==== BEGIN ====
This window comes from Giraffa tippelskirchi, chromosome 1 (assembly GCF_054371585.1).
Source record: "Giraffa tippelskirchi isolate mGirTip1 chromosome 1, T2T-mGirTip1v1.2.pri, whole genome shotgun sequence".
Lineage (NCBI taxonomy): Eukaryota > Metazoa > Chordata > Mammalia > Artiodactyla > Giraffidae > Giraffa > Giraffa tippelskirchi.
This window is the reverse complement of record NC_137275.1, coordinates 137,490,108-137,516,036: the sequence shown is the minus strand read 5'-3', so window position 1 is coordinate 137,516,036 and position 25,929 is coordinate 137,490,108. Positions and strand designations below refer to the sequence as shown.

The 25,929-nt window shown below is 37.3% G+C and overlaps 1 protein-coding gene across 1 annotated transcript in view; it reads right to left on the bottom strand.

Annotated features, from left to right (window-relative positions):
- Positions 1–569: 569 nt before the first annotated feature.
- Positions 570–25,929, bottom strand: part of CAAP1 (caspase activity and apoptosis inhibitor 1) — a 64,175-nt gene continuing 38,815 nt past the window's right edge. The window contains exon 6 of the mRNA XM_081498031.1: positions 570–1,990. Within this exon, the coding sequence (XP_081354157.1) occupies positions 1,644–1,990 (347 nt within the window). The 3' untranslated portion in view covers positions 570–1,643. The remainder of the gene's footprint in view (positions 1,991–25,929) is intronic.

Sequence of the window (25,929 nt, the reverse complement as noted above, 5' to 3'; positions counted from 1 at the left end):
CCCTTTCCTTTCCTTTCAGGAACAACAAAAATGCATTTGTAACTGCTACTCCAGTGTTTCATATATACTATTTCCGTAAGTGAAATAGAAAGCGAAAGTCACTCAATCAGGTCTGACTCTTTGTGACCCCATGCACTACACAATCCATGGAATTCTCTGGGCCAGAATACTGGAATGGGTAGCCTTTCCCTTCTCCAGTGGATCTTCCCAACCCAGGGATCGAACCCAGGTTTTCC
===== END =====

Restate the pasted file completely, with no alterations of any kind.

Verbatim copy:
This window comes from Giraffa tippelskirchi, chromosome 1 (assembly GCF_054371585.1).
Source record: "Giraffa tippelskirchi isolate mGirTip1 chromosome 1, T2T-mGirTip1v1.2.pri, whole genome shotgun sequence".
Lineage (NCBI taxonomy): Eukaryota > Metazoa > Chordata > Mammalia > Artiodactyla > Giraffidae > Giraffa > Giraffa tippelskirchi.
This window is the reverse complement of record NC_137275.1, coordinates 137,490,108-137,516,036: the sequence shown is the minus strand read 5'-3', so window position 1 is coordinate 137,516,036 and position 25,929 is coordinate 137,490,108. Positions and strand designations below refer to the sequence as shown.

The 25,929-nt window shown below is 37.3% G+C and overlaps 1 protein-coding gene across 1 annotated transcript in view; it reads right to left on the bottom strand.

Annotated features, from left to right (window-relative positions):
- Positions 1–569: 569 nt before the first annotated feature.
- Positions 570–25,929, bottom strand: part of CAAP1 (caspase activity and apoptosis inhibitor 1) — a 64,175-nt gene continuing 38,815 nt past the window's right edge. The window contains exon 6 of the mRNA XM_081498031.1: positions 570–1,990. Within this exon, the coding sequence (XP_081354157.1) occupies positions 1,644–1,990 (347 nt within the window). The 3' untranslated portion in view covers positions 570–1,643. The remainder of the gene's footprint in view (positions 1,991–25,929) is intronic.

Sequence of the window (25,929 nt, the reverse complement as noted above, 5' to 3'; positions counted from 1 at the left end):
CCCTTTCCTTTCCTTTCAGGAACAACAAAAATGCATTTGTAACTGCTACTCCAGTGTTTCATATATACTATTTCCGTAAGTGAAATAGAAAGCGAAAGTCACTCAATCAGGTCTGACTCTTTGTGACCCCATGCACTACACAATCCATGGAATTCTCTGGGCCAGAATACTGGAATGGGTAGCCTTTCCCTTCTCCAGTGGATCTTCCCAACCCAGGGATCGAACCCAGGTTTTCC